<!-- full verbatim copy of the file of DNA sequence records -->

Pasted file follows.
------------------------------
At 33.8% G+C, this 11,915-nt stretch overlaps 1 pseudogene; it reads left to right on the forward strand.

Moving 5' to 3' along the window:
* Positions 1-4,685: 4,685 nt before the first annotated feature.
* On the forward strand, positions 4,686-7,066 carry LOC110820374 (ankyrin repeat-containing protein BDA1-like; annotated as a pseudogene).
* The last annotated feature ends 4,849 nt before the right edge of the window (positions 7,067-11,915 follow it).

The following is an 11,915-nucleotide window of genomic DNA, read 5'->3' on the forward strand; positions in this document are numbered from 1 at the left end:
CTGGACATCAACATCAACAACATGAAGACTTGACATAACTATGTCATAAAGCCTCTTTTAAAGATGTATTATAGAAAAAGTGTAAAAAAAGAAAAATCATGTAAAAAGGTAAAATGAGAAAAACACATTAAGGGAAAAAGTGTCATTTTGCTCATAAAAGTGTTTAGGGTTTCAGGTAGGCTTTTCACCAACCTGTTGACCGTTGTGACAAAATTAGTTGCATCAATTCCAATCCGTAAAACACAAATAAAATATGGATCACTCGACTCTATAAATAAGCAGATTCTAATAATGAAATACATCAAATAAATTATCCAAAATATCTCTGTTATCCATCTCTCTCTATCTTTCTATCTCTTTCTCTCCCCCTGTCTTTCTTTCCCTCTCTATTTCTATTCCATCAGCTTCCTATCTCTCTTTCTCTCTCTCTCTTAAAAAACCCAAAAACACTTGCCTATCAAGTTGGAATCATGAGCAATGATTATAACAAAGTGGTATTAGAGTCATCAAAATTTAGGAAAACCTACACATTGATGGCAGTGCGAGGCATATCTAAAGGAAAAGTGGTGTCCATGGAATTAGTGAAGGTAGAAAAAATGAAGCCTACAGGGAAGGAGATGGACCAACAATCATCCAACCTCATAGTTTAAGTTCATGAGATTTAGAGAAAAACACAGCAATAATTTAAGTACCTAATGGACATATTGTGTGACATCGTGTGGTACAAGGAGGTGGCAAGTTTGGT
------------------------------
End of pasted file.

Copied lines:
At 33.8% G+C, this 11,915-nt stretch overlaps 1 pseudogene; it reads left to right on the forward strand.

Moving 5' to 3' along the window:
* Positions 1-4,685: 4,685 nt before the first annotated feature.
* On the forward strand, positions 4,686-7,066 carry LOC110820374 (ankyrin repeat-containing protein BDA1-like; annotated as a pseudogene).
* The last annotated feature ends 4,849 nt before the right edge of the window (positions 7,067-11,915 follow it).

The following is an 11,915-nucleotide window of genomic DNA, read 5'->3' on the forward strand; positions in this document are numbered from 1 at the left end:
CTGGACATCAACATCAACAACATGAAGACTTGACATAACTATGTCATAAAGCCTCTTTTAAAGATGTATTATAGAAAAAGTGTAAAAAAAGAAAAATCATGTAAAAAGGTAAAATGAGAAAAACACATTAAGGGAAAAAGTGTCATTTTGCTCATAAAAGTGTTTAGGGTTTCAGGTAGGCTTTTCACCAACCTGTTGACCGTTGTGACAAAATTAGTTGCATCAATTCCAATCCGTAAAACACAAATAAAATATGGATCACTCGACTCTATAAATAAGCAGATTCTAATAATGAAATACATCAAATAAATTATCCAAAATATCTCTGTTATCCATCTCTCTCTATCTTTCTATCTCTTTCTCTCCCCCTGTCTTTCTTTCCCTCTCTATTTCTATTCCATCAGCTTCCTATCTCTCTTTCTCTCTCTCTCTTAAAAAACCCAAAAACACTTGCCTATCAAGTTGGAATCATGAGCAATGATTATAACAAAGTGGTATTAGAGTCATCAAAATTTAGGAAAACCTACACATTGATGGCAGTGCGAGGCATATCTAAAGGAAAAGTGGTGTCCATGGAATTAGTGAAGGTAGAAAAAATGAAGCCTACAGGGAAGGAGATGGACCAACAATCATCCAACCTCATAGTTTAAGTTCATGAGATTTAGAGAAAAACACAGCAATAATTTAAGTACCTAATGGACATATTGTGTGACATCGTGTGGTACAAGGAGGTGGCAAGTTTGGT